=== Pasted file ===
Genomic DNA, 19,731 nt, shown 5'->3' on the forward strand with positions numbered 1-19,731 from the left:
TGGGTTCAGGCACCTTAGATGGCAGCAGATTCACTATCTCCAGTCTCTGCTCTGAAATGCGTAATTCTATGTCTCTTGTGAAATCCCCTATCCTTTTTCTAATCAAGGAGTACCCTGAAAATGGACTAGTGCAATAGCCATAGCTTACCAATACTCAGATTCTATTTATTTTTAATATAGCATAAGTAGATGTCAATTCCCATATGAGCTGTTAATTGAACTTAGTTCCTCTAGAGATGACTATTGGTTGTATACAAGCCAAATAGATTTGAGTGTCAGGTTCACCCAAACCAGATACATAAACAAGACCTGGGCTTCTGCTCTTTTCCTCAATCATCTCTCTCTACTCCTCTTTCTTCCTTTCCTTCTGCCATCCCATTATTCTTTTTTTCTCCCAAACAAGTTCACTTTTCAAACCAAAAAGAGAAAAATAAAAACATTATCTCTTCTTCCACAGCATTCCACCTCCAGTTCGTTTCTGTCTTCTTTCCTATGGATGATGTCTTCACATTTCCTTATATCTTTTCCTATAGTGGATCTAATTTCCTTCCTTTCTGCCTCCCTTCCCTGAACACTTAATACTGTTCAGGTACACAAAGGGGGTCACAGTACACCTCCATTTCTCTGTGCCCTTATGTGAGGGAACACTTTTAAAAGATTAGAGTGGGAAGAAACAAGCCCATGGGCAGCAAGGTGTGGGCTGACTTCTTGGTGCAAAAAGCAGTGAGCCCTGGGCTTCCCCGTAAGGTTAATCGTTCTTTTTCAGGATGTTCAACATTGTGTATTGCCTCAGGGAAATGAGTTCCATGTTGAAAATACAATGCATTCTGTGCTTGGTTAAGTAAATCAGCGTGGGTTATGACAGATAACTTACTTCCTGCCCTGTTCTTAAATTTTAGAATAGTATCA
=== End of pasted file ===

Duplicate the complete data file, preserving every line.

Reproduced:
Genomic DNA, 19,731 nt, shown 5'->3' on the forward strand with positions numbered 1-19,731 from the left:
TGGGTTCAGGCACCTTAGATGGCAGCAGATTCACTATCTCCAGTCTCTGCTCTGAAATGCGTAATTCTATGTCTCTTGTGAAATCCCCTATCCTTTTTCTAATCAAGGAGTACCCTGAAAATGGACTAGTGCAATAGCCATAGCTTACCAATACTCAGATTCTATTTATTTTTAATATAGCATAAGTAGATGTCAATTCCCATATGAGCTGTTAATTGAACTTAGTTCCTCTAGAGATGACTATTGGTTGTATACAAGCCAAATAGATTTGAGTGTCAGGTTCACCCAAACCAGATACATAAACAAGACCTGGGCTTCTGCTCTTTTCCTCAATCATCTCTCTCTACTCCTCTTTCTTCCTTTCCTTCTGCCATCCCATTATTCTTTTTTTCTCCCAAACAAGTTCACTTTTCAAACCAAAAAGAGAAAAATAAAAACATTATCTCTTCTTCCACAGCATTCCACCTCCAGTTCGTTTCTGTCTTCTTTCCTATGGATGATGTCTTCACATTTCCTTATATCTTTTCCTATAGTGGATCTAATTTCCTTCCTTTCTGCCTCCCTTCCCTGAACACTTAATACTGTTCAGGTACACAAAGGGGGTCACAGTACACCTCCATTTCTCTGTGCCCTTATGTGAGGGAACACTTTTAAAAGATTAGAGTGGGAAGAAACAAGCCCATGGGCAGCAAGGTGTGGGCTGACTTCTTGGTGCAAAAAGCAGTGAGCCCTGGGCTTCCCCGTAAGGTTAATCGTTCTTTTTCAGGATGTTCAACATTGTGTATTGCCTCAGGGAAATGAGTTCCATGTTGAAAATACAATGCATTCTGTGCTTGGTTAAGTAAATCAGCGTGGGTTATGACAGATAACTTACTTCCTGCCCTGTTCTTAAATTTTAGAATAGTATCA